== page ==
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Iranians Hold Huge Anti-Government Protest After Key River Completely Dries Up

Tyler Durden's Photo
by Tyler Durden
Friday, Nov 19, 2021 - 08:00 PM

Rare mass protests have hit a large central Iranian city over persisting water shortages and continued economic woes which is fast creating a humanitarian crisis as farmers are losing their crops.

Thousands gathered in central Isfahan, outraged over government mismanagement which has allowed a key river to dry up completely. "Footage broadcast by state television and dozens of videos circulating on social media on Friday showed a sea of farmers and other people standing on a huge barren strip of dirt where the major Zayandeh Rud River used to flow, near the iconic Khaju Bridge in Isfahan province," Al Jazeera reports.

Lack of resources - which has of late also included gasoline after last month a major cyberattack disrupted a national program for state-subsidized fuel, literally taking gas stations offline for days and weeks (it was widely blamed on Israel) - has fueled sporadic protests for much of the past year, also amid rolling blackouts as the power grid has been strained to the max across major cities.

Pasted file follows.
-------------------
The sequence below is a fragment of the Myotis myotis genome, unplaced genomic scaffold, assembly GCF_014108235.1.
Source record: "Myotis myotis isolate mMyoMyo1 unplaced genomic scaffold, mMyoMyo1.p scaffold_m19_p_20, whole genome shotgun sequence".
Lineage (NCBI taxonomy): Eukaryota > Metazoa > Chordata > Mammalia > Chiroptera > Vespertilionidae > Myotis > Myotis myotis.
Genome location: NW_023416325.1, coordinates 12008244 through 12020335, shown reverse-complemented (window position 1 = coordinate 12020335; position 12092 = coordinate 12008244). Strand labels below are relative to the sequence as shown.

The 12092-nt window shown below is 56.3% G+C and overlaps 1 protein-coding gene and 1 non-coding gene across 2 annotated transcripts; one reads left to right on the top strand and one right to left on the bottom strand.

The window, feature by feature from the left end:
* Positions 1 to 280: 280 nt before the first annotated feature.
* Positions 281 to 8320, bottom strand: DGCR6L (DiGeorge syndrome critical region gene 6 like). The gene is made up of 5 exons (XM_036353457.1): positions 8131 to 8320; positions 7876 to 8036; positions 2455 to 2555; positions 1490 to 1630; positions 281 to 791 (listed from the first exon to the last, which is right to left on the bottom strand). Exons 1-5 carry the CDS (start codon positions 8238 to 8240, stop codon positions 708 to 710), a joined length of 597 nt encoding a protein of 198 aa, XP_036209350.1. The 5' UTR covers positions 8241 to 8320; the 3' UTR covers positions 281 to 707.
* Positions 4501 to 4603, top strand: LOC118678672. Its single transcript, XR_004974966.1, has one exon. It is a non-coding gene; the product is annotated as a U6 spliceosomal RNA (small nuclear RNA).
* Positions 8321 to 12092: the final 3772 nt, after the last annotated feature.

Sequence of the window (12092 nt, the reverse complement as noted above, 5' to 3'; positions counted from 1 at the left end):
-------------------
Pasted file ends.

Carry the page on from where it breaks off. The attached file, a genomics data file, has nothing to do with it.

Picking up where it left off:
The current protest in Isfahan has been underway for much of the past week, but Friday saw the biggest gathering yet, gaining international media attention. Isfahan is the country's third-largest city.

Iranian officials have reportedly been under pressure to find a solution for the region's lack of water. "The key river has faced water shortages and droughts for years, and farmers have intermittently protested the lack of attention given to the issue. But officials have yet to find a sustainable solution to the problem," Al Jazeera notes further.

Most provinces in the Islamic Republic have already endured years of drought, and the recent energy woes - exacerbated by US-led sanctions which in some cases have crippled technicians' ability to quickly replace grid parts - have escalated anti-government sentiment. 

Many of Iran's modern high-rise buildings are not designed to stay cool with lack of power, leading residents in sweltering conditions. But the water access issue, particularly in central and southern Iran, remains the most immediate pressing problem. 

"Precipitation had decreased by almost 50 percent in the last year, leaving dams with dwindling water supplies to fuel the country," an Associated Press report from last summer emphasized. 

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